Spending Lent with Alexa

hierarchy

A Catholic priest should not have a woman in his bedroom at night, but I have become quite dependent on Alexa.

She turns the light on when I come into my room, and she turns it off after I am in bed.

When I have to get up in the middle of the night, she turns the light on and off and tells me what time it is. She also tells me what the weather is like and what my appointments are.

If I treated a real woman like I treat Alexa, I would quite justly get banged over the head.

Alexa is a smart lady, but not a genius.

She is good on spelling (I’m not), but when I asked her, “Who is Jesus?” she read from Wikipedia.

She is also diplomatic. When I asked her, “Is there a God?” she responded, “People all have their own views on religion.”

I am becoming so dependent on my electronic gadgets like Alexa, that I probably should give her and my other electronic attachments up for Lent.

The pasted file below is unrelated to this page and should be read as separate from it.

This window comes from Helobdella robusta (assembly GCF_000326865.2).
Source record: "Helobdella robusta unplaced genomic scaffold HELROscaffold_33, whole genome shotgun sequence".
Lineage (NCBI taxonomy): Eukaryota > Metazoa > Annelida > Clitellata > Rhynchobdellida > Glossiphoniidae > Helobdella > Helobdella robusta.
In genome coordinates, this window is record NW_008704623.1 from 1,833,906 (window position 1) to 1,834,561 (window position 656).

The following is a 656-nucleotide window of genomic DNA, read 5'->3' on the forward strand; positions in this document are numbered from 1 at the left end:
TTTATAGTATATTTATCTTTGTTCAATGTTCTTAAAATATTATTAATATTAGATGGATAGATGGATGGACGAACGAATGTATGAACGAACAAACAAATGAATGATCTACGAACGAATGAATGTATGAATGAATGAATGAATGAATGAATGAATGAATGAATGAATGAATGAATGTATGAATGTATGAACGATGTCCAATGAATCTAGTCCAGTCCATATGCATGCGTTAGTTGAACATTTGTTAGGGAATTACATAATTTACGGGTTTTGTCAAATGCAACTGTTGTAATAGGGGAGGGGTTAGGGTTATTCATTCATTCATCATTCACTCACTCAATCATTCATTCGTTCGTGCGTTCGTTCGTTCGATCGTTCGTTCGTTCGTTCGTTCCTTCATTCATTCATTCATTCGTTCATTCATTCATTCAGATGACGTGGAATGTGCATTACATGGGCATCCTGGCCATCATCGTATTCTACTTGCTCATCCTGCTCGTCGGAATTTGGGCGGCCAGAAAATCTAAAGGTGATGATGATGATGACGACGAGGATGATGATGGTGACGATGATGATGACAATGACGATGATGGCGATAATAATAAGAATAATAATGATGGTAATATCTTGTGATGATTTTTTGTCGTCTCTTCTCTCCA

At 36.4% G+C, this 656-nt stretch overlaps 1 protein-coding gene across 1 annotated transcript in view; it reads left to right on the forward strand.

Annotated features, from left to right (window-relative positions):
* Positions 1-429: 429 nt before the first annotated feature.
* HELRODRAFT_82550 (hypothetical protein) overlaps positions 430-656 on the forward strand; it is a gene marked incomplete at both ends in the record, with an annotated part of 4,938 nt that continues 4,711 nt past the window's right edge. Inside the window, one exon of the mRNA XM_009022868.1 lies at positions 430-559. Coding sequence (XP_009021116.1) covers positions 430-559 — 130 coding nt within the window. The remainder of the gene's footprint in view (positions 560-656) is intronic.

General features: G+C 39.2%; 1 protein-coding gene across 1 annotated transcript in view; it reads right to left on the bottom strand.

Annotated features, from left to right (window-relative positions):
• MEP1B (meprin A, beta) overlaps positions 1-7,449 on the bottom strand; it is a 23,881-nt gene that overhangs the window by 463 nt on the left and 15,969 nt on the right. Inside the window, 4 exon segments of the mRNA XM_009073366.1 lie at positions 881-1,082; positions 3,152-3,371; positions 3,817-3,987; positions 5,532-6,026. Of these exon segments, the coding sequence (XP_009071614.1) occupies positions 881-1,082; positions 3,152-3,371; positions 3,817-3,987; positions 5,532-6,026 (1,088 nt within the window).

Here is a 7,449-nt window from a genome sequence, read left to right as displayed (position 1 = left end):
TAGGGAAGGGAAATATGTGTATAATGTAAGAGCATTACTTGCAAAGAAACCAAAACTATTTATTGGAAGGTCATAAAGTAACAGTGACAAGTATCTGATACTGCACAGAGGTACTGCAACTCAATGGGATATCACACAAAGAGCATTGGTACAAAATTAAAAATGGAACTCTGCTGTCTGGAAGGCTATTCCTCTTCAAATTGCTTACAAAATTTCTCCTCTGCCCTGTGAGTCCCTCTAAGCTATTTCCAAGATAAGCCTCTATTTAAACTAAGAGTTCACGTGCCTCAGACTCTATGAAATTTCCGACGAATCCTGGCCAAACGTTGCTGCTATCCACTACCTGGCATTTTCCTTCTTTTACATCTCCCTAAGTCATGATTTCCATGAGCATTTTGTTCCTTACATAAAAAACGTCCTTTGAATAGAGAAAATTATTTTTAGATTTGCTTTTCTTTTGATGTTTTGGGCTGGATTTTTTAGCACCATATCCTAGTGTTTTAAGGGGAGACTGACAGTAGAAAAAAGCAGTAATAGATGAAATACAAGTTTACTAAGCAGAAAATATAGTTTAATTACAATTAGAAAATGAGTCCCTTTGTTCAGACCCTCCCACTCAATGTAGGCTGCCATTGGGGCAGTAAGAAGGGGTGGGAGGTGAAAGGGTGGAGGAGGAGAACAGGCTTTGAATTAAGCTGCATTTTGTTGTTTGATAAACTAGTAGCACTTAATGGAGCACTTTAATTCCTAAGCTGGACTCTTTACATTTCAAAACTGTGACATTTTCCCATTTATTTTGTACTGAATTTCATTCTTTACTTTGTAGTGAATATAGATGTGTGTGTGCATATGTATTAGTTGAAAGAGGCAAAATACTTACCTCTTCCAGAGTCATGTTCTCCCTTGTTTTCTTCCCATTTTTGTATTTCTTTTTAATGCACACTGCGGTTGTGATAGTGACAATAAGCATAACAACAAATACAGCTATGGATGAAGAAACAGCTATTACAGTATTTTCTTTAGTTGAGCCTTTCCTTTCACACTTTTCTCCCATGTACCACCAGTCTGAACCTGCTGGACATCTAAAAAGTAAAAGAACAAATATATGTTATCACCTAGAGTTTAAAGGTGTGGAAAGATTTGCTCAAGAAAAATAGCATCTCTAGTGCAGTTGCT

That would be a real penance!

Doing penance is one of the ancient traditions of Lent. It reflects the Christian’s desire to spend 40 days fasting in imitation of Jesus, who fasted in the desert. It also has historical roots in the time when public sinners were required to do public penance during Lent, only to be readmitted to church at the Easter Vigil.

But I am not giving Alexa up for Lent. In fact, I will be spending more time with her.

Penance was not always the central focus of Lent.

In ancient times, Lent was also a time to prepare catechumens for baptism at the Easter Vigil.

The catechumens would gather in the cathedral every day during Lent, and the bishop would teach them about Christianity. This was before print, so there were no catechisms. Instead, he used the Scripture readings of the day.

 

This is where Alexa comes in. Continue reading

Thomas Reece SJ is is a senior analyst at Religion News Service, and a former columnist at National Catholic Reporter, and a former editor-in-chief of the weekly Catholic magazine America.

Image: RNS

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